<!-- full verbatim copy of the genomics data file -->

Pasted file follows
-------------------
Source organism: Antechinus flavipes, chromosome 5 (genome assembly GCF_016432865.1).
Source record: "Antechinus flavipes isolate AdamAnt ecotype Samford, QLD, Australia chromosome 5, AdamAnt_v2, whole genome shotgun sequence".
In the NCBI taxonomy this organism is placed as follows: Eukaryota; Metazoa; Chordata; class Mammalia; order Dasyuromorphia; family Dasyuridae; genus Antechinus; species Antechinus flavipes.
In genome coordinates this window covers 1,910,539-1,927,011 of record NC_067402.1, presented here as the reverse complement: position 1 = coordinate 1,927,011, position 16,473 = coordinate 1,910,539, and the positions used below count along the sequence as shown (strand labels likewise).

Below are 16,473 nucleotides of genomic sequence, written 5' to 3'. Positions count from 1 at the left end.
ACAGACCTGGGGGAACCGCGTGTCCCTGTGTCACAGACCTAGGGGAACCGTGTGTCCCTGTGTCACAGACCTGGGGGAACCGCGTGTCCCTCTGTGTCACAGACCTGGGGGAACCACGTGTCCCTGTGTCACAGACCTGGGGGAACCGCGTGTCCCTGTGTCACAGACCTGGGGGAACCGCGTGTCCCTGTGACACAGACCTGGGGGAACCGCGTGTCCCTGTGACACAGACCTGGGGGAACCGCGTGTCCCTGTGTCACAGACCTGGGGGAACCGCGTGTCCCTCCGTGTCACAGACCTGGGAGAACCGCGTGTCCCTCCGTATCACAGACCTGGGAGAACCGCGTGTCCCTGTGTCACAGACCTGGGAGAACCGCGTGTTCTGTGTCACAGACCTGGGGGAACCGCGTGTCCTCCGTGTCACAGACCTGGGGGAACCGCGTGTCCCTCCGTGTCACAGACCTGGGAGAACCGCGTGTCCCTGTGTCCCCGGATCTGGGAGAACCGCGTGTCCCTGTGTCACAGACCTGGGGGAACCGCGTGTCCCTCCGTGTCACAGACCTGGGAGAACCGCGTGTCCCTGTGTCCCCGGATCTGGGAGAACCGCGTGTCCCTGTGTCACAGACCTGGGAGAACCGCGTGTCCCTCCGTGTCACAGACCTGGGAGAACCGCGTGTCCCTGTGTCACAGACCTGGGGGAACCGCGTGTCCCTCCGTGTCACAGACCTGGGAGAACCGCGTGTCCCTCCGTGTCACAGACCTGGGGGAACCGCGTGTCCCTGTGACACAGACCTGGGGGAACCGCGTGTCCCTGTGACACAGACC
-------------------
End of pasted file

Source organism: Antechinus flavipes, chromosome 5 (genome assembly GCF_016432865.1).
Source record: "Antechinus flavipes isolate AdamAnt ecotype Samford, QLD, Australia chromosome 5, AdamAnt_v2, whole genome shotgun sequence".
In the NCBI taxonomy this organism is placed as follows: Eukaryota; Metazoa; Chordata; class Mammalia; order Dasyuromorphia; family Dasyuridae; genus Antechinus; species Antechinus flavipes.
In genome coordinates this window covers 1,910,539-1,927,011 of record NC_067402.1, presented here as the reverse complement: position 1 = coordinate 1,927,011, position 16,473 = coordinate 1,910,539, and the positions used below count along the sequence as shown (strand labels likewise).

Below are 16,473 nucleotides of genomic sequence, written 5' to 3'. Positions count from 1 at the left end.
ACAGACCTGGGGGAACCGCGTGTCCCTGTGTCACAGACCTAGGGGAACCGTGTGTCCCTGTGTCACAGACCTGGGGGAACCGCGTGTCCCTCTGTGTCACAGACCTGGGGGAACCACGTGTCCCTGTGTCACAGACCTGGGGGAACCGCGTGTCCCTGTGTCACAGACCTGGGGGAACCGCGTGTCCCTGTGACACAGACCTGGGGGAACCGCGTGTCCCTGTGACACAGACCTGGGGGAACCGCGTGTCCCTGTGTCACAGACCTGGGGGAACCGCGTGTCCCTCCGTGTCACAGACCTGGGAGAACCGCGTGTCCCTCCGTATCACAGACCTGGGAGAACCGCGTGTCCCTGTGTCACAGACCTGGGAGAACCGCGTGTTCTGTGTCACAGACCTGGGGGAACCGCGTGTCCTCCGTGTCACAGACCTGGGGGAACCGCGTGTCCCTCCGTGTCACAGACCTGGGAGAACCGCGTGTCCCTGTGTCCCCGGATCTGGGAGAACCGCGTGTCCCTGTGTCACAGACCTGGGGGAACCGCGTGTCCCTCCGTGTCACAGACCTGGGAGAACCGCGTGTCCCTGTGTCCCCGGATCTGGGAGAACCGCGTGTCCCTGTGTCACAGACCTGGGAGAACCGCGTGTCCCTCCGTGTCACAGACCTGGGAGAACCGCGTGTCCCTGTGTCACAGACCTGGGGGAACCGCGTGTCCCTCCGTGTCACAGACCTGGGAGAACCGCGTGTCCCTCCGTGTCACAGACCTGGGGGAACCGCGTGTCCCTGTGACACAGACCTGGGGGAACCGCGTGTCCCTGTGACACAGACC